Kings' possible move leaves players, fans in limbo

Published on NewsOK Modified: January 11, 2013 at 12:27 am •  Published: January 11, 2013
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"What (the Maloofs) are doing is like throwing their problems away," said 26-year-old Kings fan Nicole Shearer, whose parents were season-ticket holders from the first season in 1985 until 2007. "I think they realize how this affects people, but they really don't care. It's been a series of continuous problems for them as owners. But if they really cared, they would try to stay and work things out."

The Kings-Mavericks game, with an announced attendance of 14,011, had its usual scattered Sacramento crowd.

The Maloofs, who have not shown up in their usual courtside seats in recent weeks, have declined to comment on any talks about the future of the franchise. Their parking spots at the side entrance of the arena also were empty.

Only a handful of signs such as "Sactown Needs This Team," ''Here We Stay" and "Our Town, Our Team" could be seen. Another read: "Accepting money for Kings relief fund." No derogatory shouts or chants could be heard, either, as has happened in years past.

"It's horrible that the Kings could be leaving," said Kasim Ersoy, who has lived in Sacramento for two years. He became a Kings fan when he watched the Chris Webber-Vlade Divac combo on television growing up in Germany. "Basketball is my favorite sport in the U.S., so it will be very sad to not have an NBA team any longer in Sacramento."

Other Sacramento fans launched a fight to keep the team — again.

The grass-roots organization Here We Stay, which has worked to keep the Kings for two years, started an online petition drive urging the NBA to allow a Sacramento buyer to match any offer from Hansen and give Seattle an expansion team instead. The petition had drawn more than 4,000 signatures within 24 hours.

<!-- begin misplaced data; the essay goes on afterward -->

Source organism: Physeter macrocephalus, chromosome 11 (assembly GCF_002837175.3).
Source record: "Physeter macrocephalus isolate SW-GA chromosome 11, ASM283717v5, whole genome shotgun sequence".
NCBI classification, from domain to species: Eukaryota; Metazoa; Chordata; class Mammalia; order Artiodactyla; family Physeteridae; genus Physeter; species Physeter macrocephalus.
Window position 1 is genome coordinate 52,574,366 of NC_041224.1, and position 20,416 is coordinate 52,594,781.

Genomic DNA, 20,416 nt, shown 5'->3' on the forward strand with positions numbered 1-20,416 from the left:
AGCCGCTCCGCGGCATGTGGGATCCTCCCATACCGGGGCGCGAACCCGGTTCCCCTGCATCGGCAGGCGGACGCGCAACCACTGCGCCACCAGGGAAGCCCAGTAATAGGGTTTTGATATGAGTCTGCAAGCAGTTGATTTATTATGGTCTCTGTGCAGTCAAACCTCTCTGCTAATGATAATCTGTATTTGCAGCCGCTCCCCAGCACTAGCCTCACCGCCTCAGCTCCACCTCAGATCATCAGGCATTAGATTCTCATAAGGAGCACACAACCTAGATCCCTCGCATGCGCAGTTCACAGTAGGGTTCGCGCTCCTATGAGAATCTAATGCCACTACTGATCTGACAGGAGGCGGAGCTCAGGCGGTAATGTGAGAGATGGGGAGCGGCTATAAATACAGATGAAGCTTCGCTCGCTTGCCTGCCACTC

Sacramento Mayor Kevin Johnson has said he would do all he could to try to find a buyer with a Sacramento connection to possibly purchase the team and keep it in California's capital city. It's not the first time Johnson, a former NBA All-Star, has faced a difficult challenge.

In 2011, the Kings appeared determined to move to Anaheim before Johnson convinced the NBA to give the city one last chance to help finance an arena. After the Sacramento City Council approved the arena deal last March, Johnson joined hands with Kings co-owners Joe and Gavin Maloof at center court before a game.

A month later, the Maloofs said the deal didn't make financial sense for them. Then the city and the team ceased negotiations, reigniting fears the franchise could relocate.

"Every year they're talking about we're going to a different city. One year it's Seattle. Another year it's Virginia Beach. Then Anaheim another year. Nothing really surprises me," Kings forward Jason Thompson said. "We can only control what we can control. All we can do is put the ball in the bucket and try to win. It's a tough situation for everybody."

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Antonio Gonzalez can be reached at: www.twitter.com/agonzalezAP

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